DNA sequence

How the Internet and The Mapping of the Human Genome Disrupted the Teaching of Health Law: Does The 21st Century Really Change Everything?

This piece was part of a symposium featuring commentary from participants in the Center for Health Policy and Law’s annual conference, Promises and Perils of Emerging Health Innovations, held on April 11-12, 2019 at Northeastern University School of Law. The symposium was originally posted through the Northeastern University Law Review Online Forum.

Promises and Perils of Emerging Health Innovations Blog Symposium

We are pleased to present this symposium featuring commentary from participants in the Center for Health Policy and Law’s annual conference, Promises and Perils of Emerging Health Innovations, held on April 11-12, 2019 at Northeastern University School of Law. As a note, additional detailed analyses of issues discussed during the conference will be published in the forthcoming issue of the Northeastern University Law Review.

Throughout the two-day conference, speakers and attendees discussed how innovations, including artificial intelligence, robotics, mobile technology, gene therapies, pharmaceuticals, big data analytics, tele- and virtual health care delivery, and new models of delivery, such as accountable care organizations (ACOs), retail clinics, and medical-legal partnerships (MLPs), have entered and changed the healthcare market. More dramatic innovations and market disruptions are likely in the years to come. These new technologies and market disruptions offer immense promise to advance health care quality and efficiency, as well as improve provider and patient engagement. Success will depend, however, on careful consideration of potential perils and well-planned interventions to ensure new methods ultimately further, rather than diminish, the health of patients, especially those who are the most vulnerable.

In her post for the Promises and Perils of Emerging Health Innovations blog symposium, Jennifer S. Bard addresses many of the negative impacts of new health technologies, particularly as they apply to patient privacy. Bard points to special concerns in how we use health information related to DNA, mental health, and chronic illness. Throughout her piece, Bard also highlights the fact that law has not caught up to changes in technology and privacy issues, which causes more concern about how society and the healthcare system use these innovations.

How the Internet and The Mapping of the Human Genome Disrupted the Teaching of Health Law: Does The 21st Century Really Change Everything?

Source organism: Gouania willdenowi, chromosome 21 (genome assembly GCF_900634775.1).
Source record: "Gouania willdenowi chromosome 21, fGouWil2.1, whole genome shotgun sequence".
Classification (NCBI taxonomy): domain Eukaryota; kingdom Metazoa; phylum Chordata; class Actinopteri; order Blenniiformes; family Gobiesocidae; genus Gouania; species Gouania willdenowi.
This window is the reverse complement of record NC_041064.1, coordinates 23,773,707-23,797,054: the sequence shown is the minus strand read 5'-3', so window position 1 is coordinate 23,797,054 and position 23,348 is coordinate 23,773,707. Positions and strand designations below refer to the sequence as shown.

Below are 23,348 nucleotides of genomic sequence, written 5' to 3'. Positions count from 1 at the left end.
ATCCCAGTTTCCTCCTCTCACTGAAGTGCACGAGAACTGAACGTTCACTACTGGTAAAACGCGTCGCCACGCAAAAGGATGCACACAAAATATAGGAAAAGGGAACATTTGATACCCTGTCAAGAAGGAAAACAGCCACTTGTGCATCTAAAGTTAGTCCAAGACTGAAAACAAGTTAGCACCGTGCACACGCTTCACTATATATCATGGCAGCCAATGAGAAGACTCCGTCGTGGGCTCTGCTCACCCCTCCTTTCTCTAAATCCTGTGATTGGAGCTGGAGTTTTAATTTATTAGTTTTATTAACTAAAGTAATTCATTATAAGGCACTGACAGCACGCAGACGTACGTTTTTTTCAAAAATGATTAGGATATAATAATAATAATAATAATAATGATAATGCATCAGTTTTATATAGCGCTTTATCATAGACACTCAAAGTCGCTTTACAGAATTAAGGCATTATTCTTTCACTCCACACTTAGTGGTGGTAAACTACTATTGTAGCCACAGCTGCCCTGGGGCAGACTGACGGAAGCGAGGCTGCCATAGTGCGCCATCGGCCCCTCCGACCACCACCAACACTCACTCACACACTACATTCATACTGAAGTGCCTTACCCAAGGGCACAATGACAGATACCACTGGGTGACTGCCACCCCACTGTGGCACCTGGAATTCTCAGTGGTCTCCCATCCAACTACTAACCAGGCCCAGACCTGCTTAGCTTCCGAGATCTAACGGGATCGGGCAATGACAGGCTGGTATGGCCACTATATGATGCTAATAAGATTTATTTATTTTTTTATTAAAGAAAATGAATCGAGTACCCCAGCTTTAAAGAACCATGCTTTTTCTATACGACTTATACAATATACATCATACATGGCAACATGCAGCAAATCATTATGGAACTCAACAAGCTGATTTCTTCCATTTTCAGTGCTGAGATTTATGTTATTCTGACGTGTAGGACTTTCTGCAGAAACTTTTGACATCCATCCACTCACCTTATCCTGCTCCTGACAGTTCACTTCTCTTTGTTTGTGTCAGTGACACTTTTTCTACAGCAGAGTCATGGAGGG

By Jennifer S. Bard

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Illustration of a person running away carrying "stolen" 1's and 0's

Measuring Health Privacy – Part II

This piece was part of a symposium featuring commentary from participants in the Center for Health Policy and Law’s annual conference, Promises and Perils of Emerging Health Innovations, held on April 11-12, 2019 at Northeastern University School of Law. The symposium was originally posted through the Northeastern University Law Review Online Forum.

Promises and Perils of Emerging Health Innovations Blog Symposium

We are pleased to present this symposium featuring commentary from participants in the Center for Health Policy and Law’s annual conference, Promises and Perils of Emerging Health Innovations, held on April 11-12, 2019 at Northeastern University School of Law. As a note, additional detailed analyses of issues discussed during the conference will be published in the 2021 Winter Issue of the Northeastern University Law Review.

Throughout the two-day conference, speakers and attendees discussed how innovations, including artificial intelligence, robotics, mobile technology, gene therapies, pharmaceuticals, big data analytics, tele- and virtual health care delivery, and new models of delivery, such as accountable care organizations (ACOs), retail clinics, and medical-legal partnerships (MLPs), have entered and changed the healthcare market. More dramatic innovations and market disruptions are likely in the years to come. These new technologies and market disruptions offer immense promise to advance health care quality and efficiency, as well as improve provider and patient engagement. Success will depend, however, on careful consideration of potential perils and well-planned interventions to ensure new methods ultimately further, rather than diminish, the health of patients, especially those who are the most vulnerable.